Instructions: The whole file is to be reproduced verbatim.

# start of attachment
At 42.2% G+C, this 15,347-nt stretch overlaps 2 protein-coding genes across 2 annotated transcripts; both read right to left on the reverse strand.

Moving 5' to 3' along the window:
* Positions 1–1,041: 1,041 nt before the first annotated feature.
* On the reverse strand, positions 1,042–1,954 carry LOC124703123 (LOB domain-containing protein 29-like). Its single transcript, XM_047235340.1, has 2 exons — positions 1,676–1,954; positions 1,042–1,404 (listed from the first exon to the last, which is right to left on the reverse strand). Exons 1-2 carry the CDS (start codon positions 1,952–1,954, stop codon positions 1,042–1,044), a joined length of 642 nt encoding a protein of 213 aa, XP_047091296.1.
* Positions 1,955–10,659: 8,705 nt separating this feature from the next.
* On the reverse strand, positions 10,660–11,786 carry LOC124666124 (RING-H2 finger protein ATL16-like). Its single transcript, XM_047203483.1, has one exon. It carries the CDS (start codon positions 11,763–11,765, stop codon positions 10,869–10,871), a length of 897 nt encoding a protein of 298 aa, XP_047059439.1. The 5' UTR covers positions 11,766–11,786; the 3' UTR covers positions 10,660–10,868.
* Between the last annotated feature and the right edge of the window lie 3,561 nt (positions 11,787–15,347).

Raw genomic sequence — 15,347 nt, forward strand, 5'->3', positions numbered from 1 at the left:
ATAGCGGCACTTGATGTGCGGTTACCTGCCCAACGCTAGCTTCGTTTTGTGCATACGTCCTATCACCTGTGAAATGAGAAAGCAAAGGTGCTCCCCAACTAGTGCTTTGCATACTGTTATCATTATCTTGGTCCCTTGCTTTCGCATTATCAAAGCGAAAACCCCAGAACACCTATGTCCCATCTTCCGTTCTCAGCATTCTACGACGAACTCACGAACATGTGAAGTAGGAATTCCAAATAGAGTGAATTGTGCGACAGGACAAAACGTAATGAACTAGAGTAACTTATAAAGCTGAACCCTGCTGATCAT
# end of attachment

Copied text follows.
At 42.2% G+C, this 15,347-nt stretch overlaps 2 protein-coding genes across 2 annotated transcripts; both read right to left on the reverse strand.

Moving 5' to 3' along the window:
* Positions 1–1,041: 1,041 nt before the first annotated feature.
* On the reverse strand, positions 1,042–1,954 carry LOC124703123 (LOB domain-containing protein 29-like). Its single transcript, XM_047235340.1, has 2 exons — positions 1,676–1,954; positions 1,042–1,404 (listed from the first exon to the last, which is right to left on the reverse strand). Exons 1-2 carry the CDS (start codon positions 1,952–1,954, stop codon positions 1,042–1,044), a joined length of 642 nt encoding a protein of 213 aa, XP_047091296.1.
* Positions 1,955–10,659: 8,705 nt separating this feature from the next.
* On the reverse strand, positions 10,660–11,786 carry LOC124666124 (RING-H2 finger protein ATL16-like). Its single transcript, XM_047203483.1, has one exon. It carries the CDS (start codon positions 11,763–11,765, stop codon positions 10,869–10,871), a length of 897 nt encoding a protein of 298 aa, XP_047059439.1. The 5' UTR covers positions 11,766–11,786; the 3' UTR covers positions 10,660–10,868.
* Between the last annotated feature and the right edge of the window lie 3,561 nt (positions 11,787–15,347).

Raw genomic sequence — 15,347 nt, forward strand, 5'->3', positions numbered from 1 at the left:
ATAGCGGCACTTGATGTGCGGTTACCTGCCCAACGCTAGCTTCGTTTTGTGCATACGTCCTATCACCTGTGAAATGAGAAAGCAAAGGTGCTCCCCAACTAGTGCTTTGCATACTGTTATCATTATCTTGGTCCCTTGCTTTCGCATTATCAAAGCGAAAACCCCAGAACACCTATGTCCCATCTTCCGTTCTCAGCATTCTACGACGAACTCACGAACATGTGAAGTAGGAATTCCAAATAGAGTGAATTGTGCGACAGGACAAAACGTAATGAACTAGAGTAACTTATAAAGCTGAACCCTGCTGATCAT